For the past few years I have been lucky enough to spend my time talking to people about sex. Yes, sex! I spend 8 hours a day either talking or writing about sex and relationships. Now, for some people, just hearing the word “sex” or “vagina” makes them run for cover, but for me, it’s a chance to conduct honest and meaningful discussions about some of the most intimate and pressing moments in our lives.
Working as a reproductive and sexual health educator for Planned Parenthood allows me to interact with a wide range of individuals—from parents who struggle to talk to their teens about sex, to middle school teens who grapple with the ins and outs of puberty. Although I work with a variety of people, I spend most of my time with high school teens and find that it is increasingly harder for them to advocate for themselves.
Quite often, teen girls struggle to effectively communicate with their romantic partners, while teen boys have not yet acquired the proper skills to listen and accept the personal boundaries outlined by their romantic counterparts. This breakdown in communication ultimately disrupts the power dynamics in any teen relationship, either by leaving them without a voice to speak up for themselves, and/or by allowing them to completely dismiss and override one another’s personal boundaries. Likewise, both teen girls and teen boys receive mixed and often misguided messages about communication and relationships, which has a negative impact on the way they interact with each other.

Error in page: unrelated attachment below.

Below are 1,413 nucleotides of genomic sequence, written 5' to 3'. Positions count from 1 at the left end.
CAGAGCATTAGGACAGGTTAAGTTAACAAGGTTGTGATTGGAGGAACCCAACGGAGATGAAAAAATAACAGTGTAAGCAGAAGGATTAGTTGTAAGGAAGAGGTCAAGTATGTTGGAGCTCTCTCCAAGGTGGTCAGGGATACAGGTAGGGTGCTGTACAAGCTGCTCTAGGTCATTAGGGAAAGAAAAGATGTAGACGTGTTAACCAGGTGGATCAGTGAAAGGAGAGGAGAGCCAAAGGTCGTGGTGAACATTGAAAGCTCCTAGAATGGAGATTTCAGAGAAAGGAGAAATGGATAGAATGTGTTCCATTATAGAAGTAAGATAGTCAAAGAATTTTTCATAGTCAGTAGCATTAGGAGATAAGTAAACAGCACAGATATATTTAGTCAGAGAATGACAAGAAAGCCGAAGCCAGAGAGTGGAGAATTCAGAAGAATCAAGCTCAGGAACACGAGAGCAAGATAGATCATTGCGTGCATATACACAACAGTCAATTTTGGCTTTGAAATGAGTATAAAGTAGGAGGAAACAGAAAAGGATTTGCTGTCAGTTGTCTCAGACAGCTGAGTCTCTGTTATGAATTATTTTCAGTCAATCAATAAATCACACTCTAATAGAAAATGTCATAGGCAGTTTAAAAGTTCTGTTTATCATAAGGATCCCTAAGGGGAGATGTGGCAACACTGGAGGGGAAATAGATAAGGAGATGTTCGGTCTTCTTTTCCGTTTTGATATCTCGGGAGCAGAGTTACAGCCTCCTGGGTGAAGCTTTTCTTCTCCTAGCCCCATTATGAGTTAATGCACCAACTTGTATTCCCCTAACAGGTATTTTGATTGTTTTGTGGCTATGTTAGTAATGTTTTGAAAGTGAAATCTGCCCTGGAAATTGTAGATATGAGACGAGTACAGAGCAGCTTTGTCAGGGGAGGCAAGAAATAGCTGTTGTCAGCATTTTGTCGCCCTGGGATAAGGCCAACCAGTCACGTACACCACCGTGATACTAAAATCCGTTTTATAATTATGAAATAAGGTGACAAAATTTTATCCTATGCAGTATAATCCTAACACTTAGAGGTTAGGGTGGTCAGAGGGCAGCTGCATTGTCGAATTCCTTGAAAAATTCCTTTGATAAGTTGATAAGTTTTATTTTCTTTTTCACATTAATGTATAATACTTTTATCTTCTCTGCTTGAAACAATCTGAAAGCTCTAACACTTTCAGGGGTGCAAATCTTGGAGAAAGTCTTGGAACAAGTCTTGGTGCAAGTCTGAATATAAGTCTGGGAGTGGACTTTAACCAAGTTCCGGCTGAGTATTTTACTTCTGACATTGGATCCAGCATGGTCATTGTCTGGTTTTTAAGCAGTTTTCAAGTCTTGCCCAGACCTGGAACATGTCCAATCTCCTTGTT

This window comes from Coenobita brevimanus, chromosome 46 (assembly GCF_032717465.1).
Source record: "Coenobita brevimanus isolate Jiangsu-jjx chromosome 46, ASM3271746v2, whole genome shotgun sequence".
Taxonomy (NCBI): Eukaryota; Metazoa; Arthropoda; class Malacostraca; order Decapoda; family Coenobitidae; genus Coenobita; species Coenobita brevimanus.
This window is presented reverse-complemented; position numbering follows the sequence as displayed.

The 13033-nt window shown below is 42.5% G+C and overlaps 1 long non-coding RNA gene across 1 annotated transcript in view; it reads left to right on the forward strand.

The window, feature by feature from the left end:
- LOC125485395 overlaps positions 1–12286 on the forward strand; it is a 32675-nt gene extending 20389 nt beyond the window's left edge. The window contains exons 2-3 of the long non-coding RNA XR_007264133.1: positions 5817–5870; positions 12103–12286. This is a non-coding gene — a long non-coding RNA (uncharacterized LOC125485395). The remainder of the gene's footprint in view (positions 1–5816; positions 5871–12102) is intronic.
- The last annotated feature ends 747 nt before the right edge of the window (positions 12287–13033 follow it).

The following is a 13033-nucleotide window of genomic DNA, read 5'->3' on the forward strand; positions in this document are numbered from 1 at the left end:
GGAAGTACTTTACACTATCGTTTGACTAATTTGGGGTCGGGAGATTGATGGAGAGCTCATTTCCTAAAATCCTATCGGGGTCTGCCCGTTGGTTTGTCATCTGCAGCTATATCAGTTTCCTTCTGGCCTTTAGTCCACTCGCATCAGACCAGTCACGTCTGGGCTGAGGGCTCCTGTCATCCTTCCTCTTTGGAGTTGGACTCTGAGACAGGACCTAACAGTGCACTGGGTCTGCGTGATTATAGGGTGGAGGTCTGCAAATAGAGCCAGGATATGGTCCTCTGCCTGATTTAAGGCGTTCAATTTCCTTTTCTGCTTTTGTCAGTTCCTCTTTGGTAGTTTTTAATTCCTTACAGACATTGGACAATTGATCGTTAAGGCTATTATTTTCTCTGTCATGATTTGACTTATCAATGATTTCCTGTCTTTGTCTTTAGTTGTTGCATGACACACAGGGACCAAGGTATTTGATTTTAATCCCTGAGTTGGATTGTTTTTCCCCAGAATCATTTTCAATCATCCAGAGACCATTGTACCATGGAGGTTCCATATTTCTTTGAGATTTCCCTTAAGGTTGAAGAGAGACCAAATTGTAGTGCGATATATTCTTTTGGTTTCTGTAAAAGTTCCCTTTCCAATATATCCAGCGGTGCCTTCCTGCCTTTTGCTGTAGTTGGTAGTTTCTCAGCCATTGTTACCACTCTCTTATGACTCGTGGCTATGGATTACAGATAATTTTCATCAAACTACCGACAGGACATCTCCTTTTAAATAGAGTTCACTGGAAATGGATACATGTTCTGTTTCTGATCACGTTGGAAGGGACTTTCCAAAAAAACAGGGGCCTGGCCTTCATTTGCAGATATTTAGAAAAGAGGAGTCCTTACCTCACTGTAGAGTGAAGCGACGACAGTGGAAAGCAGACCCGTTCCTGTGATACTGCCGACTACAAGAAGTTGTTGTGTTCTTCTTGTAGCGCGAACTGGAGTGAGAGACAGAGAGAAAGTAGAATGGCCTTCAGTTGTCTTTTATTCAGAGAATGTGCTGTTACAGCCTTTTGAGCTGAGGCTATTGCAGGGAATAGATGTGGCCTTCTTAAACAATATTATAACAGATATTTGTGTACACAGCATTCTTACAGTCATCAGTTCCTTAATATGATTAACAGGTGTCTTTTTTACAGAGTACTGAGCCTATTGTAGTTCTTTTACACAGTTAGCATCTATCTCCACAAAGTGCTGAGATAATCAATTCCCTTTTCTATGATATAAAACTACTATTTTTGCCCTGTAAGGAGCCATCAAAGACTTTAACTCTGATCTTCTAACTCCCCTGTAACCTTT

Due to their inability to communicate effectively, many teens struggle to create and maintain positive relationships and ultimately decrease their ability to engage in safer sex practices.
July 31, 2014